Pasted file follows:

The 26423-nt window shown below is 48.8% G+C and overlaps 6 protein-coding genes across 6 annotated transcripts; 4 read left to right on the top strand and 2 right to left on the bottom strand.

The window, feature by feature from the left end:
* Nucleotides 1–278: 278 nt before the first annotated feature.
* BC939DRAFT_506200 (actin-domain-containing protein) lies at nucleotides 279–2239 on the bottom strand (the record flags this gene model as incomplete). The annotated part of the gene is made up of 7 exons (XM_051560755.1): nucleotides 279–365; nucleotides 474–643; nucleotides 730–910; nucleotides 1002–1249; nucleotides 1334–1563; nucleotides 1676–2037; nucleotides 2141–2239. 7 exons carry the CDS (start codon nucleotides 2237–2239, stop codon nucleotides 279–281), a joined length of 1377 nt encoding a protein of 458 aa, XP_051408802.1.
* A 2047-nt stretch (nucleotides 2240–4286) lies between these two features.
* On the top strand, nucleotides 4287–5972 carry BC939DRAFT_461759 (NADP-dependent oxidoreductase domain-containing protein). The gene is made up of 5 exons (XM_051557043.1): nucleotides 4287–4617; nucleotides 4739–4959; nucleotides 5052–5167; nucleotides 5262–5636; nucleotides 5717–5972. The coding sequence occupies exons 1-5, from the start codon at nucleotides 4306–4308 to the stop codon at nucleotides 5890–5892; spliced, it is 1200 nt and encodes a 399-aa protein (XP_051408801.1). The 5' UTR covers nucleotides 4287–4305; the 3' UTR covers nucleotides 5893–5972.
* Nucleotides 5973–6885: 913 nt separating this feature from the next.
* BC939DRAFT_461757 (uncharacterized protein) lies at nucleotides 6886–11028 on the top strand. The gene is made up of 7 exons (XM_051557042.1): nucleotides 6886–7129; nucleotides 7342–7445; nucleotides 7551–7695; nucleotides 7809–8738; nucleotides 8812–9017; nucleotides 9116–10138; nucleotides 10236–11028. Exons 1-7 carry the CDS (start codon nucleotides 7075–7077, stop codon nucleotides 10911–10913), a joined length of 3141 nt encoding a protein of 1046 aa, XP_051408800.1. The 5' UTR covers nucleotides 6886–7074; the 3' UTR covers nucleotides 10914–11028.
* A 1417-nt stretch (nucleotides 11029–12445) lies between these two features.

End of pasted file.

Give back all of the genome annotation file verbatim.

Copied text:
The 26423-nt window shown below is 48.8% G+C and overlaps 6 protein-coding genes across 6 annotated transcripts; 4 read left to right on the top strand and 2 right to left on the bottom strand.

The window, feature by feature from the left end:
* Nucleotides 1–278: 278 nt before the first annotated feature.
* BC939DRAFT_506200 (actin-domain-containing protein) lies at nucleotides 279–2239 on the bottom strand (the record flags this gene model as incomplete). The annotated part of the gene is made up of 7 exons (XM_051560755.1): nucleotides 279–365; nucleotides 474–643; nucleotides 730–910; nucleotides 1002–1249; nucleotides 1334–1563; nucleotides 1676–2037; nucleotides 2141–2239. 7 exons carry the CDS (start codon nucleotides 2237–2239, stop codon nucleotides 279–281), a joined length of 1377 nt encoding a protein of 458 aa, XP_051408802.1.
* A 2047-nt stretch (nucleotides 2240–4286) lies between these two features.
* On the top strand, nucleotides 4287–5972 carry BC939DRAFT_461759 (NADP-dependent oxidoreductase domain-containing protein). The gene is made up of 5 exons (XM_051557043.1): nucleotides 4287–4617; nucleotides 4739–4959; nucleotides 5052–5167; nucleotides 5262–5636; nucleotides 5717–5972. The coding sequence occupies exons 1-5, from the start codon at nucleotides 4306–4308 to the stop codon at nucleotides 5890–5892; spliced, it is 1200 nt and encodes a 399-aa protein (XP_051408801.1). The 5' UTR covers nucleotides 4287–4305; the 3' UTR covers nucleotides 5893–5972.
* Nucleotides 5973–6885: 913 nt separating this feature from the next.
* BC939DRAFT_461757 (uncharacterized protein) lies at nucleotides 6886–11028 on the top strand. The gene is made up of 7 exons (XM_051557042.1): nucleotides 6886–7129; nucleotides 7342–7445; nucleotides 7551–7695; nucleotides 7809–8738; nucleotides 8812–9017; nucleotides 9116–10138; nucleotides 10236–11028. Exons 1-7 carry the CDS (start codon nucleotides 7075–7077, stop codon nucleotides 10911–10913), a joined length of 3141 nt encoding a protein of 1046 aa, XP_051408800.1. The 5' UTR covers nucleotides 6886–7074; the 3' UTR covers nucleotides 10914–11028.
* A 1417-nt stretch (nucleotides 11029–12445) lies between these two features.